Almost 30 years ago, when the field of medical ethics was still in its youth, the Dominicans Benedict Ashley and Kevin O’Rourke published Health Care Ethics. To see how that professional discipline is now moving into its maturity, one need only inspect Ashley and O’Rourke’s considerably revised fifth edition, now strategically joined in co-authorship by Jean deBlois, C.S.J.
Still deeply rooted in Scripture, the teachings of the Catholic Church and a humanistic natural law tradition, as well as conversant with a variety of value and religious systems, much of Health Care Ethics: A Catholic Theological Analysis could not possibly have been written even 10 years ago, when the fourth edition appeared. The human genome was mapped little more than five years ago. And whereas the only sexual selection options two decades ago were abortion and infanticide, now we have pre-implantation genetic diagnosis and even sperm selection available. Genetic modification has already been successful in somatic gene therapy, while germ line gene tampering (which modifies even reproductive cells and future offspring) beckons. End-of-life issues have become just as complex, to such an extent that there is now argument over the definition of death. Political and economic interests drive our debates over “non-heart beating persons” as well as stem cell research.
In treating all these issues, deBlois, O’Rourke and Ashley are lucid and incisive. While affirming Catholic Church teaching, they address controversies within the Catholic community and challenges from without. Their work, so rich in the most recent bibliographical references, provides a much-needed account of social responsibility and public policy as well as the sacramental and healing dimensions of true care. Most strategically, the book presents a substantial and robust account of what it means to be a human person.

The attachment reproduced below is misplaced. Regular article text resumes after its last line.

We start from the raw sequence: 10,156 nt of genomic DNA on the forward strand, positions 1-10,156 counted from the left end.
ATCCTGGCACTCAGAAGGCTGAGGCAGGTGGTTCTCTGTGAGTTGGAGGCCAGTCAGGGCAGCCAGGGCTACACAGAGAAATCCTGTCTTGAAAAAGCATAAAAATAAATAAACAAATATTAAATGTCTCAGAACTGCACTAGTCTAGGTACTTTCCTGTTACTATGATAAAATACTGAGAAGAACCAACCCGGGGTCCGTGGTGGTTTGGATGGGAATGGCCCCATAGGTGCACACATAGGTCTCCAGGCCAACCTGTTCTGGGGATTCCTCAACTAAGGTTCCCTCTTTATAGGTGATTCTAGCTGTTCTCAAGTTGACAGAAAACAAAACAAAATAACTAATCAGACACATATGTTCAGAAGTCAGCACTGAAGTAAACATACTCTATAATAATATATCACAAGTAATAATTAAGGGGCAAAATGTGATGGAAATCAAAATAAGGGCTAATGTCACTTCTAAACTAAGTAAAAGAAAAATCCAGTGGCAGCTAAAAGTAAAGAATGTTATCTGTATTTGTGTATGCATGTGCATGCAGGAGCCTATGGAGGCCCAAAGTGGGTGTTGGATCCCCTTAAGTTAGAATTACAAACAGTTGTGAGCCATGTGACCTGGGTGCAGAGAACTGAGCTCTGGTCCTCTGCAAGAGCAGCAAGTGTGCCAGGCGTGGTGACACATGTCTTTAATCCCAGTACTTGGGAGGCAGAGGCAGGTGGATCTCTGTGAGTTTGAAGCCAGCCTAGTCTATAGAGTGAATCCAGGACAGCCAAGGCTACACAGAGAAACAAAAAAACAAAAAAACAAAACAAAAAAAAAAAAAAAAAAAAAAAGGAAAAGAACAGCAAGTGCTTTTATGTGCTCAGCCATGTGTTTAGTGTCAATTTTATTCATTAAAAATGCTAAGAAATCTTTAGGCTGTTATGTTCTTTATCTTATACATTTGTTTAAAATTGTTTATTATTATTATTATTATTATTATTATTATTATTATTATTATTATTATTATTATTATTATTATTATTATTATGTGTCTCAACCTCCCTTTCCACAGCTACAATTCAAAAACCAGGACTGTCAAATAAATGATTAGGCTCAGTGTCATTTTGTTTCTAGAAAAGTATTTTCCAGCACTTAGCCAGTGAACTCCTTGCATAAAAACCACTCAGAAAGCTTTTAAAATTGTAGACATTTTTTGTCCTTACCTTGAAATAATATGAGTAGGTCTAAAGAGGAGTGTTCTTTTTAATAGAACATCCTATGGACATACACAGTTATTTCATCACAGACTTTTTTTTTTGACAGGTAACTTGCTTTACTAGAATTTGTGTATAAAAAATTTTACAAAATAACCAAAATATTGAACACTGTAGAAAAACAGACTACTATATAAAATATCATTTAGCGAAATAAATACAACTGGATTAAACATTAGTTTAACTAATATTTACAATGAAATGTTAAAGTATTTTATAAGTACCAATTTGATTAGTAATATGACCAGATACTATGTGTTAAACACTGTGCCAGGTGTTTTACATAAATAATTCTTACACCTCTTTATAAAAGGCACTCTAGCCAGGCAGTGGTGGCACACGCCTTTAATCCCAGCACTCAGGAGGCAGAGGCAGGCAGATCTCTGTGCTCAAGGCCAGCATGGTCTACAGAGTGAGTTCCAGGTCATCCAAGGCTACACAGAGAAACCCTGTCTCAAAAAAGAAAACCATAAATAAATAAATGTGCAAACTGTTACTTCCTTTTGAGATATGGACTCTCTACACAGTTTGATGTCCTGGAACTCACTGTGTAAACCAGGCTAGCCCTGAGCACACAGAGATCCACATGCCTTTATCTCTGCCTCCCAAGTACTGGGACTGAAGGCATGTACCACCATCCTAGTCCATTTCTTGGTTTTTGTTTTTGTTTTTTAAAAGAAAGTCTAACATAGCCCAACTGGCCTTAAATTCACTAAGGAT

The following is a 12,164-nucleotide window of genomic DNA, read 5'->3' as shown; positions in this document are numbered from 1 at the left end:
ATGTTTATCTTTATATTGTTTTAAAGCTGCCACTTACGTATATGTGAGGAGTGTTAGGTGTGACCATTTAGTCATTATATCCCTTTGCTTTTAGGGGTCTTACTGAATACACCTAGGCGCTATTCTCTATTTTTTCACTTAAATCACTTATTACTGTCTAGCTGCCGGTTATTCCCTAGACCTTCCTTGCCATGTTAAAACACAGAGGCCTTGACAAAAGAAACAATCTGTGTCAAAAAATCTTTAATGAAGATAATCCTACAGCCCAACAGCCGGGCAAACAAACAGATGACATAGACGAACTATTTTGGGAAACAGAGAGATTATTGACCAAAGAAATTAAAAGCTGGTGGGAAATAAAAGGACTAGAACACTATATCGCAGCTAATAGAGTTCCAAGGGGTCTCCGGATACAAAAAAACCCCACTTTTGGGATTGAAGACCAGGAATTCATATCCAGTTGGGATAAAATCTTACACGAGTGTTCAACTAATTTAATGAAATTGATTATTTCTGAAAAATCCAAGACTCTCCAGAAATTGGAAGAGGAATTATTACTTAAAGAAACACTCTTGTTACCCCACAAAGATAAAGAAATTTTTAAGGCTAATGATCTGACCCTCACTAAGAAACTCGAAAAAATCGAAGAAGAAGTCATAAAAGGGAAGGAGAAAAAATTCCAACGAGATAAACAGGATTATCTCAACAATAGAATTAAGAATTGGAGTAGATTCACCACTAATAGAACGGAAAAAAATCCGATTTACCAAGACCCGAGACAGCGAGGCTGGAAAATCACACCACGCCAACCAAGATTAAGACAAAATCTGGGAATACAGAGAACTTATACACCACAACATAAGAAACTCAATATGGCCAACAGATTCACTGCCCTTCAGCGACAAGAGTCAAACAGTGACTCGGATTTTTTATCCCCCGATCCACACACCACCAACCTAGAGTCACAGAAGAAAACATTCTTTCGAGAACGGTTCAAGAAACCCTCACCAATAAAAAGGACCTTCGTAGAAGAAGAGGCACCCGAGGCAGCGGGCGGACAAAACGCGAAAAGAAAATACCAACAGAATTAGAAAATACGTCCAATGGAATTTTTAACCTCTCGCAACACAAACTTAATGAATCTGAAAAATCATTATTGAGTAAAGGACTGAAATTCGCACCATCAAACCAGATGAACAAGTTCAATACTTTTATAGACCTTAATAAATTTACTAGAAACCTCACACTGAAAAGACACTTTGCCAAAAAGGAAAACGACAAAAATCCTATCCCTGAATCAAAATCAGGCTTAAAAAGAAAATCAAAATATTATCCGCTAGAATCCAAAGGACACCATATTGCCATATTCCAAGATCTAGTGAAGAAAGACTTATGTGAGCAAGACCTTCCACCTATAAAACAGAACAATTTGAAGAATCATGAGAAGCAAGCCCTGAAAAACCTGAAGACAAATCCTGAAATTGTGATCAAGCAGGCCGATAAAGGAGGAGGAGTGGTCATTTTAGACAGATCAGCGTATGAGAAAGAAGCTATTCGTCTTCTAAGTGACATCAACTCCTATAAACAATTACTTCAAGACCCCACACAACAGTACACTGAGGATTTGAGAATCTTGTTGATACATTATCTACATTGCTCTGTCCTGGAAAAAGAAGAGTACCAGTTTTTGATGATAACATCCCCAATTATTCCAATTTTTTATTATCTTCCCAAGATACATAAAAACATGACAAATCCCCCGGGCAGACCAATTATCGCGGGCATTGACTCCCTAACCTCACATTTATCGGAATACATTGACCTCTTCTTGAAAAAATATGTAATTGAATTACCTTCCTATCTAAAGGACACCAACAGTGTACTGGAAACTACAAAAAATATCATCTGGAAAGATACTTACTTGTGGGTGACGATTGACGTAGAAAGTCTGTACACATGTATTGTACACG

David Kelly’s Medical Care at the End of Life demonstrates tht every particular topic in health care ethics could yield a book. Strong in clinical experience and engagement with patients and families, Kelly offers a Catholic perspective on the hotly contested issues of advance directives (or living will), the distinction between ordinary and extraordinary means and the notion of medical futility.
Kelly’s treatment of the difference between killing and allowing to die, marked by great good common sense, provides convincing counterarguments to Justice Scalia’s unfortunate identification of withdrawal of treatment and intentional killing in the Cruzan case. (The book, by the way, is an excellent introduction to many legal controversies and rulings in the matter of health care.)
The extensive discussion of autonomy, consent and competence in Medical Care at the End of Life is not the last of the book’s strengths. It also suggests why Kelly’s discussion of vitalism and the persistent vegetative state is somewhat unsatisfying. If you count yourself among those who think the purpose or mission of human life is not only the exercise of our higher cognitive and volitional acts but also the humble acceptance and living out of our humanness even in diminishment, you may long for a richer consideration of how to accompany even the least of us in our leaving.
Such a hope is not often met when reading in medical ethics, which so often deals with case studies, legalities or resolution of moral conflicts. A recent happy exception is the collection of essays in Health and Human Flourishing, by Carol Taylor and Roberto Dell’Oro. Themes of this work range from “otherness,” philosophical anthropology, vulnerability and human connectedness to engagement with the latest scientific breakthroughs. The methods and manners of discourse are refreshingly diverse: analytic, historical, hermeneutical and, especially, phenomenological. As a collection it is uneven, not necessarily in quality, but in the context of one’s familiarity with a particular approach or specialized lexicon.
I cherish the thick reflection on patience and the invitation to resacralize the human body offered by the European philosopher William Desmond, the treatments of integrity and virtue, the three essays on vulnerability, the brilliant defense of “Dignity and the Human as a Natural Kind” by Daniel Sulmasy and the efforts to articulate an integrated theological anthropology. But what I found most powerful and sustaining is Alisa Carse’s “Vulnerability, Agency, and Human Flourishing.”
The illusions of monadic autonomy, individualism and self-sufficiency challenged by every offering in the book are unmasked by Carse’s argument that our flourishing itself, although threatened by our fragility, is actually constituted by it. “Allowing ourselves to be vulnerable is necessary to loving and being loved, to caring and being cared for, and to playing, exploring and growing in ways that strengthen and vitalize our effective agency.”
The contributors’ ability to see the healing professions not only in terms of positive outcomes, but also in the context of our interdependence and mutual frailty suggests that the field of medical ethics is indeed reaching into its full human maturity.